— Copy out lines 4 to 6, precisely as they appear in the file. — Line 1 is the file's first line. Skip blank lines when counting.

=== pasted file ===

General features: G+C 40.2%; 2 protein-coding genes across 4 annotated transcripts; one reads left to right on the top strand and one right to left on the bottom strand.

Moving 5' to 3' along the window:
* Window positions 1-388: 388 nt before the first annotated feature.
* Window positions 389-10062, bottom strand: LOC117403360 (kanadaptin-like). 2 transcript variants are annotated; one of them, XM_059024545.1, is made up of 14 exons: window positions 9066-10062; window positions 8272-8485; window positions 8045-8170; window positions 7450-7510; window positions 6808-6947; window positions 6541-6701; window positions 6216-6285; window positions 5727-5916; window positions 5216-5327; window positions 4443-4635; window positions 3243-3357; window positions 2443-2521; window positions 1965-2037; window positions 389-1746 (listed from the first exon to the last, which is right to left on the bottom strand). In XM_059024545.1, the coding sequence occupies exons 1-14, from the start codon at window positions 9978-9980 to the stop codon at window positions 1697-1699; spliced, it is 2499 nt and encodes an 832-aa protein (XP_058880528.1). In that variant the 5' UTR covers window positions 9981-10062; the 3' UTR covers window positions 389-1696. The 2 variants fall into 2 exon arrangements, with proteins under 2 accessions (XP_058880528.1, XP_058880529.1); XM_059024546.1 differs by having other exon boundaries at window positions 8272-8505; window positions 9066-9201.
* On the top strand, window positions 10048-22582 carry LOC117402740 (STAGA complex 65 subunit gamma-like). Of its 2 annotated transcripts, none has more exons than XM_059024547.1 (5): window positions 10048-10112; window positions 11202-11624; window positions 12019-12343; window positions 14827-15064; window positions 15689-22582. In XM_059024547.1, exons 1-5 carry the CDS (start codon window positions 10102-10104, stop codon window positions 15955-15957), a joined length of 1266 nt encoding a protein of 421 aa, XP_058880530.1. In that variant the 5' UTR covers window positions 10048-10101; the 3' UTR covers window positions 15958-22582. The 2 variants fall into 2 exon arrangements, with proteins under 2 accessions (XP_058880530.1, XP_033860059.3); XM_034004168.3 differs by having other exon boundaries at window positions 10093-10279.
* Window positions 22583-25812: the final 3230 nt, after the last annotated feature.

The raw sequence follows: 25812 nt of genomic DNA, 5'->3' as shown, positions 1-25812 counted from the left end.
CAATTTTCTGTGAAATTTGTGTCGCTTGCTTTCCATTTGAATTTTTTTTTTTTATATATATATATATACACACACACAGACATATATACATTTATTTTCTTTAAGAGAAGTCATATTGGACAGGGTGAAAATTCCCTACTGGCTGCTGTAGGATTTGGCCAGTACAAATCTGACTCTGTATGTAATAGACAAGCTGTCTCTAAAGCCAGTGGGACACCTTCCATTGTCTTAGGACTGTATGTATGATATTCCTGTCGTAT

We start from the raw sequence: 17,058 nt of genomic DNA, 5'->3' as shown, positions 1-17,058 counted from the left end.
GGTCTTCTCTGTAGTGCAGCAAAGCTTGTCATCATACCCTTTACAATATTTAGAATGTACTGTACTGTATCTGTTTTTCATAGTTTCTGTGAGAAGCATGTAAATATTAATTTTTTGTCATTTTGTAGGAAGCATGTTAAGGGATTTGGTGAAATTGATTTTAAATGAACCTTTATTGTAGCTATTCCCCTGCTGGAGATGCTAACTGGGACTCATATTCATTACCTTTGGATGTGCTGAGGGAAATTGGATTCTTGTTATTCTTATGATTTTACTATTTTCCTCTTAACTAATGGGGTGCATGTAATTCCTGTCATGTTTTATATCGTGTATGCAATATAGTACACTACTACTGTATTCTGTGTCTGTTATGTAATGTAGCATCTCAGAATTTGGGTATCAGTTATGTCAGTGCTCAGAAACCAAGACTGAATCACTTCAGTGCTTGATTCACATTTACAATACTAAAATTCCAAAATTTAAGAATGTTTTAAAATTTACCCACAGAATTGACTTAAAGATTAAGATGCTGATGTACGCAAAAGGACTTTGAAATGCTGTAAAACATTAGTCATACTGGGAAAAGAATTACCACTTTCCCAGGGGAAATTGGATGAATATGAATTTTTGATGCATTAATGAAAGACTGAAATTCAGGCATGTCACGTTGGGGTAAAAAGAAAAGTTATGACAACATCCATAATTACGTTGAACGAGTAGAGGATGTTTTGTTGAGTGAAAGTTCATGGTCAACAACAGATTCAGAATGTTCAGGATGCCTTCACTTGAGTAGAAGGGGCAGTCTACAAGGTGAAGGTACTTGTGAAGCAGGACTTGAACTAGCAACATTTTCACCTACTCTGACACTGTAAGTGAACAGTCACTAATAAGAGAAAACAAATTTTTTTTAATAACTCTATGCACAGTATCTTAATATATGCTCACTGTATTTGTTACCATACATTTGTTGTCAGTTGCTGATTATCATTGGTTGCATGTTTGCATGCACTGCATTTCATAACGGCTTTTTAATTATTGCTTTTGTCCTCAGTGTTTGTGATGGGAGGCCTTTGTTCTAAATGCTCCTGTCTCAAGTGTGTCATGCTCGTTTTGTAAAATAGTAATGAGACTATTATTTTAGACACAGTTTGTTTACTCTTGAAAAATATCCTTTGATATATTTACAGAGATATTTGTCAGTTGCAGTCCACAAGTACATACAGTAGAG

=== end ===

* Window positions 389-10062, bottom strand: LOC117403360 (kanadaptin-like). 2 transcript variants are annotated; one of them, XM_059024545.1, is made up of 14 exons: window positions 9066-10062; window positions 8272-8485; window positions 8045-8170; window positions 7450-7510; window positions 6808-6947; window positions 6541-6701; window positions 6216-6285; window positions 5727-5916; window positions 5216-5327; window positions 4443-4635; window positions 3243-3357; window positions 2443-2521; window positions 1965-2037; window positions 389-1746 (listed from the first exon to the last, which is right to left on the bottom strand). In XM_059024545.1, the coding sequence occupies exons 1-14, from the start codon at window positions 9978-9980 to the stop codon at window positions 1697-1699; spliced, it is 2499 nt and encodes an 832-aa protein (XP_058880528.1). In that variant the 5' UTR covers window positions 9981-10062; the 3' UTR covers window positions 389-1696. The 2 variants fall into 2 exon arrangements, with proteins under 2 accessions (XP_058880528.1, XP_058880529.1); XM_059024546.1 differs by having other exon boundaries at window positions 8272-8505; window positions 9066-9201.
* On the top strand, window positions 10048-22582 carry LOC117402740 (STAGA complex 65 subunit gamma-like). Of its 2 annotated transcripts, none has more exons than XM_059024547.1 (5): window positions 10048-10112; window positions 11202-11624; window positions 12019-12343; window positions 14827-15064; window positions 15689-22582. In XM_059024547.1, exons 1-5 carry the CDS (start codon window positions 10102-10104, stop codon window positions 15955-15957), a joined length of 1266 nt encoding a protein of 421 aa, XP_058880530.1. In that variant the 5' UTR covers window positions 10048-10101; the 3' UTR covers window positions 15958-22582. The 2 variants fall into 2 exon arrangements, with proteins under 2 accessions (XP_058880530.1, XP_033860059.3); XM_034004168.3 differs by having other exon boundaries at window positions 10093-10279.
* Window positions 22583-25812: the final 3230 nt, after the last annotated feature.